Wednesday, January 12, 2011

Oyster Update and other stuff

The title indicates my intention to post some of Scooby's oyster project stuff on here, but the formatting got all wonky and after trying to fix it for about an hour I gave up.  Plus, I just discovered there are two more large components to this project and one more medium sized one, and I got quite discouraged.  I thought we were done.  But there's still a "Final" (which is mostly a compliation of all the steps done so far, plus the inclusion of a weekly journal.  Which I knew nothing about, and doesn't exist.  Sigh) and a presentation board with oral report.  And before those, an abstract.  Really, this project is GREAT but holy moley is it huge. 

Facebook followers may have noticed a recent posting that said I was researching Oppositional Defiant Disorder in Gifted Children.  Does this sound familiar to anyone? If it doesn't, you haven't spent much time around Scooby lately.

"Children who have ODD are often disobedient. They are easily angered and may seem to be angry much of the time. Very young children with the disorder will throw temper tantrums that last for 30 minutes or longer, over seemingly trivial matters. In addition, the child with ODD often starts arguments and will not give up. Winning the argument seems to be very important to a child with this disorder. Even if the youth knows that he or she will lose a privilege or otherwise be punished for continuing the tantrum or argument, he or she is unable to stop. Attempting to reason with such a child often backfires because the child perceives rational discussion as a continuation of the argument. Most children with ODD, however, do not perceive themselves as being argumentative or difficult. It is usual for such children to blame all their problems on others. Such children can also be perfectionists and have a strong sense of justice regarding violations of what they consider correct behavior. They are impatient and intolerant of others. They are more likely to argue verbally with other children than to get into physical fights. Older children or adolescents with ODD may try to provoke others by being deliberately annoying or critical. For example, a teenager may criticize an adult's way or speaking or dressing. This oppositional behavior is usually directed at an authority figure such as a parent, coach, or teacher."

Several articles I read said that gifted children are often "mis-diagnosed" with ODD or other conditions such as ADD, ADHD, Bi-polar disorder, and depression.  The earmarks of their "gifted-ness" are often confused with the symptoms of these other disorders.

ODD also is kind of a catch-all diagnosis for behavior that doesn't quite fit any other classification.  It also has very little recommended "treatment" or suggestions, other than certain behavioral "therapy" which I'm still looking into.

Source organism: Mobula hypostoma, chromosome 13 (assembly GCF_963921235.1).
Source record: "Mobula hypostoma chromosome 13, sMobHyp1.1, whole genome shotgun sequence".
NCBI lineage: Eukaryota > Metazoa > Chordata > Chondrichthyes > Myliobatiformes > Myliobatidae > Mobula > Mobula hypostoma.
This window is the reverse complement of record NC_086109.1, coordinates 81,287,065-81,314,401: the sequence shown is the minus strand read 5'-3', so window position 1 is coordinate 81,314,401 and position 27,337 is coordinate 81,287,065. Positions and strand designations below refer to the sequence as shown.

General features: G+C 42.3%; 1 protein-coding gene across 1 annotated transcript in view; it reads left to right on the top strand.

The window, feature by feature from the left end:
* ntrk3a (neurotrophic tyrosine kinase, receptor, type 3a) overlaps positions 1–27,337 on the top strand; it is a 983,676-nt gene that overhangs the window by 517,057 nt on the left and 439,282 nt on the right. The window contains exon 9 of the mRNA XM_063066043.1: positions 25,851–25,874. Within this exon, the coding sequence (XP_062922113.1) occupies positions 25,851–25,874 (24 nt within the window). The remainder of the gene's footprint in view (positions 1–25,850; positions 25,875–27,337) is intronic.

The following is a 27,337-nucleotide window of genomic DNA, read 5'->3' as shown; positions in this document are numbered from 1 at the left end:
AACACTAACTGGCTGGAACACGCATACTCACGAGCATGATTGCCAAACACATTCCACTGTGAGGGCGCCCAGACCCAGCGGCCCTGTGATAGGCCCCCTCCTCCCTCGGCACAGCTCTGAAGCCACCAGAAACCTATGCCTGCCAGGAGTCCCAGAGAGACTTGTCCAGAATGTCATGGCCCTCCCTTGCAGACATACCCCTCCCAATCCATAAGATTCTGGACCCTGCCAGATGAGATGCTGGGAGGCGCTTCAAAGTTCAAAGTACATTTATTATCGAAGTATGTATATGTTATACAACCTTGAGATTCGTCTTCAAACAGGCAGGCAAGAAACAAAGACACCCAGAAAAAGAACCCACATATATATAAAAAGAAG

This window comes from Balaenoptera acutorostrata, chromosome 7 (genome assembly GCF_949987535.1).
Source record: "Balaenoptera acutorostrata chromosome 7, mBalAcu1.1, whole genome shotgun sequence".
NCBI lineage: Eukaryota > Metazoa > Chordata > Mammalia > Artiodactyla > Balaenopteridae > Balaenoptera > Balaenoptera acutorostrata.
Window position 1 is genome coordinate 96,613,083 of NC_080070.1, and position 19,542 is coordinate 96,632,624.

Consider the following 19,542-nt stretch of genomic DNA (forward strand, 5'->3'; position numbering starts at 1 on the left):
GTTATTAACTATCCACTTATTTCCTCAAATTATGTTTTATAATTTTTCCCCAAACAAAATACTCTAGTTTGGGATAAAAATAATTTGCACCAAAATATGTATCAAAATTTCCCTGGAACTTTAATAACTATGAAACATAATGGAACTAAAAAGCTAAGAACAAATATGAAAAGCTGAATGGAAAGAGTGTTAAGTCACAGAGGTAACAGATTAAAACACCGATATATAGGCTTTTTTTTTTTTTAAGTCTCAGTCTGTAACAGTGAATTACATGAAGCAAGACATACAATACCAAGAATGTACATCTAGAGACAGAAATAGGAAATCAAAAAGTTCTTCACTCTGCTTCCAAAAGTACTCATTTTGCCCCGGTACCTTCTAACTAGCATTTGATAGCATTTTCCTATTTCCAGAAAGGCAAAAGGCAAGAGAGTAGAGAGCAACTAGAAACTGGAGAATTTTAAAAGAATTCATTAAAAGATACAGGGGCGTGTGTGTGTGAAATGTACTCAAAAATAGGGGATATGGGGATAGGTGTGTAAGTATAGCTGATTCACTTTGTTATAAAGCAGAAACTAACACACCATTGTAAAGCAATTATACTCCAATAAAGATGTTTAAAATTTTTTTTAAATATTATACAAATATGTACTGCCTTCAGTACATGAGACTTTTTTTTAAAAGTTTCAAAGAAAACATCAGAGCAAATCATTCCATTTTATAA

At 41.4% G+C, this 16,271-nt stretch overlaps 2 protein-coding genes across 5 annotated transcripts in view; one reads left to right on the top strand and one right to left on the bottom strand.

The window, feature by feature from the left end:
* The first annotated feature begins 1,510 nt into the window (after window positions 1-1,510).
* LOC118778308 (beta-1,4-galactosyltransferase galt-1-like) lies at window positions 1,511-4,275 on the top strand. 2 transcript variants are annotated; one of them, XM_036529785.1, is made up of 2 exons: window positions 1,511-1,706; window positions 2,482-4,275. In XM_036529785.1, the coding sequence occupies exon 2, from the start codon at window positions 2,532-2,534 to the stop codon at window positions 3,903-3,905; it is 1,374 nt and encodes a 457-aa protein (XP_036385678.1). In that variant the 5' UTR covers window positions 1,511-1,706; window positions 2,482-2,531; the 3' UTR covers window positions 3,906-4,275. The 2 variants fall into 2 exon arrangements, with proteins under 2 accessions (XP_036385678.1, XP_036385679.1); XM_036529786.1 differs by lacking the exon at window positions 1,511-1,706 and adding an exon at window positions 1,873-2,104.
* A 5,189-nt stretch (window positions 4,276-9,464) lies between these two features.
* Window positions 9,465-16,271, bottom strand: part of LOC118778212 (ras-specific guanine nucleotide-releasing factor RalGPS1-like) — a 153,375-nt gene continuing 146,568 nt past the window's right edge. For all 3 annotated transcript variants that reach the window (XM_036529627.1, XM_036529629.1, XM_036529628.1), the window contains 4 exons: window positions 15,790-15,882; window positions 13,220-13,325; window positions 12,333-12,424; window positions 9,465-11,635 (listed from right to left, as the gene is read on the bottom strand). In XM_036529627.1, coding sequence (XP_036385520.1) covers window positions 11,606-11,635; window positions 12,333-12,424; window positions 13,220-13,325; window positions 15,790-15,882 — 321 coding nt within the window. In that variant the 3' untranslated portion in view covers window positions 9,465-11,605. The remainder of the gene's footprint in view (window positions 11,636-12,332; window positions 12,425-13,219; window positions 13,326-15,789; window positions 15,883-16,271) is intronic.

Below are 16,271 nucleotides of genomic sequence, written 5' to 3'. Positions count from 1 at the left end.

We had a couple of episodes this week that were completely horrible. At school, he's fine.  But at home a tiny little event seems to set him off and it spirals into something truly unrecognizable.  I don't feel like going into details about it now, but it was enough to prompt a search for help.

In other news, I had a conference with Cinderella's teacher because her grades, particularly in writing and "Work Habits" have dropped dramatically this quarter.  Her teacher says she's rocking in her chair, and that is preventing her from getting her work done.  No idea WHY she's rocking in her chair, and she doesn't do it at home.  At home, she's the most focused one during homework time, and has no trouble with the material.  Her teacher has given her permission to stand up, move around, lie on the floor, whatever it takes for her to get her work done.  I've discussed it with Cinderella, but she can't give me any reasons for it and just says she'll try to sit still.  We'll see what happens.

Tarzan seems fine. I'm sure his turn is coming.


SMNYC said...

For what its worth, my comments on FB weren't really meant to trivialize what's going on with him. The original/sincere intent was to reassure. Those symptoms really do describe me and my childhood...

Amy said...

I know. Thanks.

M.M. said...

Time for more information!

CassandraMadeIt said...

Obviously something is going on, but rather than put a label on it, have you thought about taking time to just talk with your kids? Maybe they are stressed and things that need to be voiced are not... and in turn that stresses them. Maybe make a routine of talking without distraction. ??? I get a little nervous when teachers label disorders... this is just from experience from my brother (who had many a disorder and problem, and who had many a mis-diagnosis). I will pray for your family. I think when all comes to light, there will be much improvement for all. Blessing and hugs to you.

Melissa said...

Yeah. Like did you throw raw chicken at the kids yet?